Also playing for the likes of Newcastle Town, Witton Albion and Kidsgrove Athletic along the way, Phil had a spell as player-manager at Alsager Town. An industrious midfielder as a player, he spoke of taking the reins at Altrincham as the kind of tangible evidence he needed that all the time spent away from his family, and the extra work on top of his full-time sports science lecturer role, was indeed leading somewhere.

Along with Neil Sorvel, his new three-year contract was announced earlier this month, which he says comes with the understanding that building blocks will continue to be put in place for the Robins to compete a league higher.

“It’s got to be. The wheels are in motion.

“The only reason I signed three years is because I believe the club can progress and it can fulfil my ambitions, and that is certainly to go full-time. I’ve never hidden that fact and I’ll keep driving the club in that direction until people say we can’t do it, but at the moment, they’re saying all the right things.

“It’s just a matter of we’ve got to do it in a certain order, at a certain pace; what we won’t want to do is put the club in jeopardy. Going back to what you said about going up, would we be well enough equipped?

“I think we’d survive, but I think there’s only so long you would survive at that level, being part-time.”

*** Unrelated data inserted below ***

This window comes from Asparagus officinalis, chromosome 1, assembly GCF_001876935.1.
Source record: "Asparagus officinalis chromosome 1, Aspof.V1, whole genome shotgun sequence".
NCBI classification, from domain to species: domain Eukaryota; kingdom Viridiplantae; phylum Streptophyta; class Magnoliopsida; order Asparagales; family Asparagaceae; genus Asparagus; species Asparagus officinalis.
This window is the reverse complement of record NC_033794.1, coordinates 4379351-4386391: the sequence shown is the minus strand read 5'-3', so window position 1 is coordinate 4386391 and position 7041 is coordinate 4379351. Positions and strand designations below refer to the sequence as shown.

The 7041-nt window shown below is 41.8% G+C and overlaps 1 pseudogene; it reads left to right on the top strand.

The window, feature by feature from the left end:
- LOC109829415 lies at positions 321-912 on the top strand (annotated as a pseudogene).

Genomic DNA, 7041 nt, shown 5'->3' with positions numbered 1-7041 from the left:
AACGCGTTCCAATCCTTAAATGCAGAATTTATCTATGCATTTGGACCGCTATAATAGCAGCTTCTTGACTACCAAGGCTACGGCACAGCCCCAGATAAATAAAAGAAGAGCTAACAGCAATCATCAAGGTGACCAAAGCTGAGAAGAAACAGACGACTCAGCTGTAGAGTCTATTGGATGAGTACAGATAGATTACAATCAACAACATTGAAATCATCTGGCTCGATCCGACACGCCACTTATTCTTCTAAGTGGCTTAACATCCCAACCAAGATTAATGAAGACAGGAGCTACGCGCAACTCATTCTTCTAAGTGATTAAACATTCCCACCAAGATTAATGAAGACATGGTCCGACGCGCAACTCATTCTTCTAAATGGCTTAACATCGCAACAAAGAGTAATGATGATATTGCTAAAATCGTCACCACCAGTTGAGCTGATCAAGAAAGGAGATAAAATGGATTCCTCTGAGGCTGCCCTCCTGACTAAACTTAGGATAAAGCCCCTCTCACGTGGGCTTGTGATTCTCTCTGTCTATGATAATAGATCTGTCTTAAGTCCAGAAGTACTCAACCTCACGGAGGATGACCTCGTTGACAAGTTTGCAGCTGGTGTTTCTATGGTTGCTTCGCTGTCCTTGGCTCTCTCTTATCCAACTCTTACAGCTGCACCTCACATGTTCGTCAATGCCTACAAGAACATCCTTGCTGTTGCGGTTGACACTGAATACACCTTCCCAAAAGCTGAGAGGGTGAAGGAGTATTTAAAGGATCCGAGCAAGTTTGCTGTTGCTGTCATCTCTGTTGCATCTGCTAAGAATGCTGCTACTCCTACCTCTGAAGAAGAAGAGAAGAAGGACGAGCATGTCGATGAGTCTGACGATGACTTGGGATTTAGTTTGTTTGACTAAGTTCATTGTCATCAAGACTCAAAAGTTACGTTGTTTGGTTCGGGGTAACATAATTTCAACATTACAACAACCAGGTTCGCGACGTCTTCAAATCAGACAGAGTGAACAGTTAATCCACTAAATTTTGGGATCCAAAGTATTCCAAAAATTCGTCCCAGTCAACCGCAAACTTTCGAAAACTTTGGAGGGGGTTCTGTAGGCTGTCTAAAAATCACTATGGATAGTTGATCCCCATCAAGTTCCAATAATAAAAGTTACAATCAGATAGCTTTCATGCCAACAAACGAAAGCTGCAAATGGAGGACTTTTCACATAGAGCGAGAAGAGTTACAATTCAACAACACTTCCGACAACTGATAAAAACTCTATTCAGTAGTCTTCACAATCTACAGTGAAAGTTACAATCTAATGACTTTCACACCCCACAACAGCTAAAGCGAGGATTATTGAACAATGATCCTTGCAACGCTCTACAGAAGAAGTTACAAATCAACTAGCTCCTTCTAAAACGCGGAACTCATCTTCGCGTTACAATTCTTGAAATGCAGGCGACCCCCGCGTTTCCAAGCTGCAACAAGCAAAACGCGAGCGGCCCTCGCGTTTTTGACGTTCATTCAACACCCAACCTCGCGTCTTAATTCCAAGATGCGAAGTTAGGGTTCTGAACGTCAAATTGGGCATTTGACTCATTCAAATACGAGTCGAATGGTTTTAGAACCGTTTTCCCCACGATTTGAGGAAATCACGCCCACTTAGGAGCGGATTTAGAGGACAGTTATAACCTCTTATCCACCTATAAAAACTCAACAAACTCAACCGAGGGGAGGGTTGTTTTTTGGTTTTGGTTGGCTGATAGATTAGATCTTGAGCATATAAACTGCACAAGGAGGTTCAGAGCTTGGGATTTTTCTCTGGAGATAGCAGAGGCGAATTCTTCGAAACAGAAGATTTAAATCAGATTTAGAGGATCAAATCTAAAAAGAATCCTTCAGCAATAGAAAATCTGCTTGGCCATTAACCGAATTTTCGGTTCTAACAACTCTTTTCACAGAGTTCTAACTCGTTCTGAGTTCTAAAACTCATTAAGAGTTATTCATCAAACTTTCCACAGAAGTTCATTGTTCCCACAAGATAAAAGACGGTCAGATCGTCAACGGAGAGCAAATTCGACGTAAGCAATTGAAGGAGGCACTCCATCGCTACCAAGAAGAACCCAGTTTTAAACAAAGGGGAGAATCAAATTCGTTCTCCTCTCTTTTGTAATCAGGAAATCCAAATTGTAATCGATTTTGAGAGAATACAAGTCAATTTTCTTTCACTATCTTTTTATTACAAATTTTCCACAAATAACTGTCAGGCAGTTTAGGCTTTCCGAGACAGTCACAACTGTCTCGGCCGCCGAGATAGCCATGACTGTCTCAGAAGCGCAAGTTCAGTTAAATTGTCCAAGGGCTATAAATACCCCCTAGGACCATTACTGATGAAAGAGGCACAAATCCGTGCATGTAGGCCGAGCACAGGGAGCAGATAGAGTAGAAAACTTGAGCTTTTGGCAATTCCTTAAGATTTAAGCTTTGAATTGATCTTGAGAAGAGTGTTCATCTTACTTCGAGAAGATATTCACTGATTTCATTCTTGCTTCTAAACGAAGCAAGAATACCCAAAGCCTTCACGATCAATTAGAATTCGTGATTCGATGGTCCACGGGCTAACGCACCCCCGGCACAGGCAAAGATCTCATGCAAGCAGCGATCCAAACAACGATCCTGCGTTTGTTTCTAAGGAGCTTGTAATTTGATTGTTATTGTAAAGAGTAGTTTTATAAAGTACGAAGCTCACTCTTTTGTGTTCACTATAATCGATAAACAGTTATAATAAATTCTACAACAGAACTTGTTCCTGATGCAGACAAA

Arguably key to mounting another promotion bid is further strengthening the team. Attacker Tom Peers has agreed a return to the club after his FC United stint, while coveted young defender Toby Mullarkey has arrived from Nantwich Town.

Then comes holding on to what you already have, and one of the chief protagonists in the club’s recent progress has been a striker who featured in detail on here last April. Jordan Hulme has struck 51 goals in 94 games since joining two seasons ago, but although he is a player known for his unique and irrepressible personality, he admitted it took time for him to process leaving Salford City in 2017.

His form since has been magnificent, and he spoke highly of the impact Alty’s management team had on him after he became a Robins player. Phil agrees with the suggestion that it is a markedly different Jordan Hulme he sees now to the one who first arrived 23 months ago.

“Massively, yeah. You wouldn’t want to take away what he is – he’s a winner, he’s a character, and that’s one of the reasons I wanted to bring him in – but he’s never really been a centre-forward at Salford.

“He’d played out wide, he’d been a 10, but myself and Neil studied him quite heavily before we brought him in. He was someone we knew about, but we didn’t know if he could get us 20 goals a season.

“We knew, though, that with the runs he was making, the finishes he was showing, from the footage we’d seen and when we’d seen him physically, that we’d be able to get that player that you see today. I think it’s being able to identify those characteristics, because we did well with Jordan in particular, but when you say about how he’s changed, when he first came in, obviously he was down in the dumps, and I was a little bit concerned with him at the start.

“We had a few pep talks with him, but as soon as he got into his flow, he bought into what we were doing, which was difficult, because he’s gone from a completely different way of playing, and from what I’m gathering, a completely different management team to the way we do things. Once he got his head round it, as you’ve seen, he’s one of the top marksmen in non-league at the moment.”